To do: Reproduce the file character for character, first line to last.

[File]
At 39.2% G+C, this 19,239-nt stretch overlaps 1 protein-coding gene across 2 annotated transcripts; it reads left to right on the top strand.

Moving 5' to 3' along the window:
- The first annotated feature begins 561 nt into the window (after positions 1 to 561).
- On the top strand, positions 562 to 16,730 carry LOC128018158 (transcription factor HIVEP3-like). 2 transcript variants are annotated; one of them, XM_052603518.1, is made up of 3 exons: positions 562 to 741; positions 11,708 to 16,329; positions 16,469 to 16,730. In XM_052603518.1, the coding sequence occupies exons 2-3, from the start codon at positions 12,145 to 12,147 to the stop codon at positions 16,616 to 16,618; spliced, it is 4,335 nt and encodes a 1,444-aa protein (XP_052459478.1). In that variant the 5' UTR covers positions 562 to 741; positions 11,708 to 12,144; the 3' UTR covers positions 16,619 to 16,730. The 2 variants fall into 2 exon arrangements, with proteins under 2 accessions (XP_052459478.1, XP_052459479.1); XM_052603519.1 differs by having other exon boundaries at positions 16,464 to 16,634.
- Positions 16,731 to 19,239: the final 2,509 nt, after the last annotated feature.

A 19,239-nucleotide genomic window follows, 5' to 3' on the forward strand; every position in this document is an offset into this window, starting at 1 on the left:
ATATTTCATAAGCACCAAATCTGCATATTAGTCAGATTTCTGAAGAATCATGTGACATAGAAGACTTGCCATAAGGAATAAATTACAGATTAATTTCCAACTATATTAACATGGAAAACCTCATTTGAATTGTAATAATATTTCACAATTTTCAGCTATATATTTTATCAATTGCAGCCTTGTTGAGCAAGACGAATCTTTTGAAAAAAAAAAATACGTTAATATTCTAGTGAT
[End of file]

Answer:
At 39.2% G+C, this 19,239-nt stretch overlaps 1 protein-coding gene across 2 annotated transcripts; it reads left to right on the top strand.

Moving 5' to 3' along the window:
- The first annotated feature begins 561 nt into the window (after positions 1 to 561).
- On the top strand, positions 562 to 16,730 carry LOC128018158 (transcription factor HIVEP3-like). 2 transcript variants are annotated; one of them, XM_052603518.1, is made up of 3 exons: positions 562 to 741; positions 11,708 to 16,329; positions 16,469 to 16,730. In XM_052603518.1, the coding sequence occupies exons 2-3, from the start codon at positions 12,145 to 12,147 to the stop codon at positions 16,616 to 16,618; spliced, it is 4,335 nt and encodes a 1,444-aa protein (XP_052459478.1). In that variant the 5' UTR covers positions 562 to 741; positions 11,708 to 12,144; the 3' UTR covers positions 16,619 to 16,730. The 2 variants fall into 2 exon arrangements, with proteins under 2 accessions (XP_052459478.1, XP_052459479.1); XM_052603519.1 differs by having other exon boundaries at positions 16,464 to 16,634.
- Positions 16,731 to 19,239: the final 2,509 nt, after the last annotated feature.

A 19,239-nucleotide genomic window follows, 5' to 3' on the forward strand; every position in this document is an offset into this window, starting at 1 on the left:
ATATTTCATAAGCACCAAATCTGCATATTAGTCAGATTTCTGAAGAATCATGTGACATAGAAGACTTGCCATAAGGAATAAATTACAGATTAATTTCCAACTATATTAACATGGAAAACCTCATTTGAATTGTAATAATATTTCACAATTTTCAGCTATATATTTTATCAATTGCAGCCTTGTTGAGCAAGACGAATCTTTTGAAAAAAAAAAATACGTTAATATTCTAGTGAT